Customise your Case with Annodising

Annodising process

Step 10: Water gets rid of any residual acid
Once the part has been anodised, it needs to be thoroughly flushed to remove all residual acid. At this stage of the process the oxide layer is porous, at a molecular level, so soak it for a few minutes in demineralised water, so the acid is dispersed from the chrystalline structure. Demineralised water is the suggested medium, so thats what I used at first, but when it ran out I found that tap water works just as well.

Step 11: Parts take on a milky grey colour during anodisation
You will notice that during the electro-chemical process the anodising part will take on a milky grey appearance as the oxide layer is forming. This look will become even more evident afterwards, when the part has been washed and dried. As mentioned, the anodised layer is very porous at this point, so don't handle it with your bare fingers as this will result in there being "stains" in the final finish.

Milky grey colour of annodised part shown

Step 12: When it comes to dyeing: alfoil bad, plastic good
Time to dye!!! :lol: There are several different products that can be used to colour anodised parts-vegetable based dyes, diluted writing inks, histological dyes and commercial anodising dyes; the latter being used here. The dyes come in powder form and are mixed with demineralised water. To ensure maximum penetration into the chrystalline layer they should be kept at a temperature of 80 Deg C. A word of warning, when left overnight they eat through alfoil containers...use plastic!!!

Annodised part in dye bath
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Most Recent Comments

15-04-2006, 09:29:35

Its a great guide Peevs :)

I'm getting well tempted for a new case but lack of room restricts me at the moment. Once I get some more room then I'll buy a new case and get some annodising done :)

19-04-2006, 11:56:35

You're last pic in the first post is of an acid washed Angel, I used to have one just like that with a black and orange wash on it...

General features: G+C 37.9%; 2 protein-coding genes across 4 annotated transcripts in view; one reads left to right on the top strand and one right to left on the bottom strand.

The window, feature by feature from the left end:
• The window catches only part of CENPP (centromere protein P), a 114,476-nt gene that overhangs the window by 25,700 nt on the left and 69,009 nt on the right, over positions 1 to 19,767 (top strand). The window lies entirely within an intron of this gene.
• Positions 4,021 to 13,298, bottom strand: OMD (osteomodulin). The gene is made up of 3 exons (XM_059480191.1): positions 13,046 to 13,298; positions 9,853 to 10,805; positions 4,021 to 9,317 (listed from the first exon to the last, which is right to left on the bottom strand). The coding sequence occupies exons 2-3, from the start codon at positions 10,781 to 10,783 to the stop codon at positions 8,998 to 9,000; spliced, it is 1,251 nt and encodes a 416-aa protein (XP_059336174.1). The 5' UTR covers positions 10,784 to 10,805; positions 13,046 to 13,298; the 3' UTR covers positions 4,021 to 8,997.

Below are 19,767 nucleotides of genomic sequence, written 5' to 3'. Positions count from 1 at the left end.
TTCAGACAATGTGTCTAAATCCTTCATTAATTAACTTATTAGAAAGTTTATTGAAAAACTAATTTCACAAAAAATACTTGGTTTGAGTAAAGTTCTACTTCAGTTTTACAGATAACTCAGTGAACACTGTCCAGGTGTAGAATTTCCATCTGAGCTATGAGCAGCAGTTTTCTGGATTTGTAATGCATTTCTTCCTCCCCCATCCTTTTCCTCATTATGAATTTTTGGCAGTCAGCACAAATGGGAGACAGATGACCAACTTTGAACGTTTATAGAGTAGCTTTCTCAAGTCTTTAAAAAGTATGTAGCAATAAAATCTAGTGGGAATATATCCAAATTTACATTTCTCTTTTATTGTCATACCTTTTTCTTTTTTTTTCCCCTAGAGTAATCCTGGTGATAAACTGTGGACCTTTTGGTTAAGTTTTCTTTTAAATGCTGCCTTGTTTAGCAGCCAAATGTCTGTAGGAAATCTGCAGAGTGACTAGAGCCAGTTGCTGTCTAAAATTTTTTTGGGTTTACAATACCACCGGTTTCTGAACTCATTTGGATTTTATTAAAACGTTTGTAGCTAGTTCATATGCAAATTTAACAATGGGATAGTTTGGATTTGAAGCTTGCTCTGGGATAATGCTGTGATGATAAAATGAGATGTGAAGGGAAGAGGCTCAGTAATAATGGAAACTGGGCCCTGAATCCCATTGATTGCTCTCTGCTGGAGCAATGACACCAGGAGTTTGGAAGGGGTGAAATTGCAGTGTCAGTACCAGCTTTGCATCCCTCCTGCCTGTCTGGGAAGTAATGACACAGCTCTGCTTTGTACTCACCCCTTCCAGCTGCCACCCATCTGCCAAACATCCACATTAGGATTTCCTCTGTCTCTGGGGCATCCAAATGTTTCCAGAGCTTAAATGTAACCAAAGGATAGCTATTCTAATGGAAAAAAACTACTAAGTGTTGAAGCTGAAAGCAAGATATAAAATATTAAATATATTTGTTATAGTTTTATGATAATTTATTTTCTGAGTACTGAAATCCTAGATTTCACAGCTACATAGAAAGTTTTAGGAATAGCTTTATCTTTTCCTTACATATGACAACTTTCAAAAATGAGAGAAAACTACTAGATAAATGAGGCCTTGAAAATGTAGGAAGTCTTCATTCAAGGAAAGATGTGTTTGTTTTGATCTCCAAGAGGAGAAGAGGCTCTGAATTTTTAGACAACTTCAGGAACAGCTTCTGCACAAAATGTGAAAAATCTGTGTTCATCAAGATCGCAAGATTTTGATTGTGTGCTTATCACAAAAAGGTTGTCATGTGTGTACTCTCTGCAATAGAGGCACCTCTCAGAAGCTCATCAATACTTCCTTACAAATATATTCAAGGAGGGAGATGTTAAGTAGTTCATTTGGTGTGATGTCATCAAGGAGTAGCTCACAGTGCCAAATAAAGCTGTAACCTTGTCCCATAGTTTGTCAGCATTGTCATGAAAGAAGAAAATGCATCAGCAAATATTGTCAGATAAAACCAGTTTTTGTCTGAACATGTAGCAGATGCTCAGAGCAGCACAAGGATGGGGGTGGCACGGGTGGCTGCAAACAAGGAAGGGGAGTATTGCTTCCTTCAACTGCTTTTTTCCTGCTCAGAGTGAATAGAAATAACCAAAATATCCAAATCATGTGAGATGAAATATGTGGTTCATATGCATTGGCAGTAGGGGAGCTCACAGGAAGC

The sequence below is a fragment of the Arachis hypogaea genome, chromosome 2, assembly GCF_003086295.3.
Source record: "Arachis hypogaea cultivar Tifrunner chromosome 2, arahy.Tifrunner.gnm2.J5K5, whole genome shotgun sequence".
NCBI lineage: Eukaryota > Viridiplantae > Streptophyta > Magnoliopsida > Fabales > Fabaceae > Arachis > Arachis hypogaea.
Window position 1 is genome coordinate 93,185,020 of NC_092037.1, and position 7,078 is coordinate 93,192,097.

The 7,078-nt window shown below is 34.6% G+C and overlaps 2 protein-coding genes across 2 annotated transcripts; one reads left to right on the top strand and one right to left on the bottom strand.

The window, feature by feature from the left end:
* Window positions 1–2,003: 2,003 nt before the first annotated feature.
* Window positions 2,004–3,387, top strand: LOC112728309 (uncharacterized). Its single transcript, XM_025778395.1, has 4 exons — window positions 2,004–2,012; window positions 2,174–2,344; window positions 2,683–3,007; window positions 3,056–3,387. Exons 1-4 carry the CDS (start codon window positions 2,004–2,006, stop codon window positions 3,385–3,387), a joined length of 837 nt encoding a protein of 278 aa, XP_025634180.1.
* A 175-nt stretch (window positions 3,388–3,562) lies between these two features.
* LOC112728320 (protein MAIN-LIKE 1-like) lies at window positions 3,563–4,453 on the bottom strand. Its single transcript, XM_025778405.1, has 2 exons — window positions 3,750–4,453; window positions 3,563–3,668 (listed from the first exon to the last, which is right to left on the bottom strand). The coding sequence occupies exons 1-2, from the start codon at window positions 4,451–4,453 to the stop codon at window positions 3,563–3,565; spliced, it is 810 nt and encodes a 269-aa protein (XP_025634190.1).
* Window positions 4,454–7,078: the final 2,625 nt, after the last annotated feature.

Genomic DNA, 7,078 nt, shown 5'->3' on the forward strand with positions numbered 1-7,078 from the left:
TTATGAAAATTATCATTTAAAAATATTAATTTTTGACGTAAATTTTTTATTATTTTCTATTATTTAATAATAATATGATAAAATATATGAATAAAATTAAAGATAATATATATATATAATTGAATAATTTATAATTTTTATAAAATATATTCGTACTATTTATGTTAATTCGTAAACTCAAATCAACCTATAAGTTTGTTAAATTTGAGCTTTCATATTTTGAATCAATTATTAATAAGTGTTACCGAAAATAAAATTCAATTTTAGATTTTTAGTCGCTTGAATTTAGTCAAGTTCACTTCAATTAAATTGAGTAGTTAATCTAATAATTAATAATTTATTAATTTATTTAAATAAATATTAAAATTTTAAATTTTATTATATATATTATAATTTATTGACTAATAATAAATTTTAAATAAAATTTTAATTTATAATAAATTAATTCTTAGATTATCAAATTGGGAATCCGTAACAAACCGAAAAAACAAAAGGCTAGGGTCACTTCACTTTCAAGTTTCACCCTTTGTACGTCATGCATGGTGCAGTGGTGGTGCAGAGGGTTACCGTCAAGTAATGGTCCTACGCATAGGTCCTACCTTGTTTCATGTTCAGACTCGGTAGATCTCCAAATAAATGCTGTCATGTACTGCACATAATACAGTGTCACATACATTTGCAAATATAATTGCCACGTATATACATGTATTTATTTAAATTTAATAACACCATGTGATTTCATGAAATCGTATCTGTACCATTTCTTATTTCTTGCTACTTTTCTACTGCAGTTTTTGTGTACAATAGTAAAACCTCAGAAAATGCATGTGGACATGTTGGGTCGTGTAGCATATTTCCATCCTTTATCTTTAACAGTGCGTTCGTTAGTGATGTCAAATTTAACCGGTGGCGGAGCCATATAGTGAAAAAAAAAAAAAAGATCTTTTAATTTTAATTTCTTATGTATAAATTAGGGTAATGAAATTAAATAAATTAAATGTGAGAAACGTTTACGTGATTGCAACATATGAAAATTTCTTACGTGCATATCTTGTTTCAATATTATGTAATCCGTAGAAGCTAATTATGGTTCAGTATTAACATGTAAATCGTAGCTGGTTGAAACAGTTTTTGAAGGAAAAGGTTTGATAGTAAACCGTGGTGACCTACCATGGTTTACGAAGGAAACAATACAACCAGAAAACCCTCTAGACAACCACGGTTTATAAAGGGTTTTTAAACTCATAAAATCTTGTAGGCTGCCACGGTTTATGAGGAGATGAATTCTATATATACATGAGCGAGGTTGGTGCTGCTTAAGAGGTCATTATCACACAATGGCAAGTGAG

Cheers! :D

24-10-2009, 15:39:13

sorry for reviving this old thread, but it's worthy of revisiting :)

24-10-2009, 15:55:51

That is awesome but acid id something i dont want to play with, local companys tend to do it fairly cheap now adays

24-10-2009, 20:05:56

Great guide. Had been curious about doing this on a few parts since recently seeing it in a case mod I really liked! :)

25-10-2009, 04:16:55

isnt there an engineering company that sell a kit for anodising?

25-10-2009, 07:51:59

Caswell :)

25-10-2009, 08:20:04

marcus to the rescue, yet again!! wooop!

25-10-2009, 10:37:49


Caswell :)

Thanks Marcus!!!

I'm looking into it now

25-10-2009, 12:22:13

Here's some more info if you want to have a crack at it at home, it's from an e-mail I got from them a while back RE sourcing suplhuric acid.

Due to health & safety retail outlets cannot supply sulphuric acid in its neat form but can sell a formula for drain cleaning. We have found over the last 5 years that a product called "Oneshot" sold in B&Q, Robert Dyas and other good ironmonger stores is the best formula for our use. It is 91% sulphuric acid and as the colourant and odouriser are both organic, these disappear quickly with use.

To use this product you need measure out 2 litres of deionised water into a plastic container capable of holding 4 or 5 litres and also able to stand reasonable temperature. You would then the 1 litre of Oneshot into the water, NOT the other way round, but do this slowly as it will generate a fair amount of heat. You now have what is termed battery acid. For anodising one part of this acid is poured into two parts of distilled water and you now have an anodising electrolyte.


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